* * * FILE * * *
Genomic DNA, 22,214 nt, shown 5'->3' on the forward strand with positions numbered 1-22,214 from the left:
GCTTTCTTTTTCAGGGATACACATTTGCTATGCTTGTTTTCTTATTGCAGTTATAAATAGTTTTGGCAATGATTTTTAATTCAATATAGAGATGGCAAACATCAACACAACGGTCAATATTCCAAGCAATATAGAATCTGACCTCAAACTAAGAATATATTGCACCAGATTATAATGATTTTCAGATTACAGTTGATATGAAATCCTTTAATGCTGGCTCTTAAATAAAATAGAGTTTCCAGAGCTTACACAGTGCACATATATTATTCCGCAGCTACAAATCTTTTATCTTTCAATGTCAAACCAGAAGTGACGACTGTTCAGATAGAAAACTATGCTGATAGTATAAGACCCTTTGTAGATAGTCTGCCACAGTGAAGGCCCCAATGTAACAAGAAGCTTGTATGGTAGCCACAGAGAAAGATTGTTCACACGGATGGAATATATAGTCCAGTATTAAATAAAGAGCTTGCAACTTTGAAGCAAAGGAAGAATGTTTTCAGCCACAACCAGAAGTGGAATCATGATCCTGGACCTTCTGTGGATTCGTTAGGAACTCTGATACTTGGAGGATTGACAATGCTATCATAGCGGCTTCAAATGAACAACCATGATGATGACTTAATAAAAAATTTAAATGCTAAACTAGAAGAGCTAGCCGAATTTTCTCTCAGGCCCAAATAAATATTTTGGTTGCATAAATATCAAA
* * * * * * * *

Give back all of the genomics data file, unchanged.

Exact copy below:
Genomic DNA, 22,214 nt, shown 5'->3' on the forward strand with positions numbered 1-22,214 from the left:
GCTTTCTTTTTCAGGGATACACATTTGCTATGCTTGTTTTCTTATTGCAGTTATAAATAGTTTTGGCAATGATTTTTAATTCAATATAGAGATGGCAAACATCAACACAACGGTCAATATTCCAAGCAATATAGAATCTGACCTCAAACTAAGAATATATTGCACCAGATTATAATGATTTTCAGATTACAGTTGATATGAAATCCTTTAATGCTGGCTCTTAAATAAAATAGAGTTTCCAGAGCTTACACAGTGCACATATATTATTCCGCAGCTACAAATCTTTTATCTTTCAATGTCAAACCAGAAGTGACGACTGTTCAGATAGAAAACTATGCTGATAGTATAAGACCCTTTGTAGATAGTCTGCCACAGTGAAGGCCCCAATGTAACAAGAAGCTTGTATGGTAGCCACAGAGAAAGATTGTTCACACGGATGGAATATATAGTCCAGTATTAAATAAAGAGCTTGCAACTTTGAAGCAAAGGAAGAATGTTTTCAGCCACAACCAGAAGTGGAATCATGATCCTGGACCTTCTGTGGATTCGTTAGGAACTCTGATACTTGGAGGATTGACAATGCTATCATAGCGGCTTCAAATGAACAACCATGATGATGACTTAATAAAAAATTTAAATGCTAAACTAGAAGAGCTAGCCGAATTTTCTCTCAGGCCCAAATAAATATTTTGGTTGCATAAATATCAAA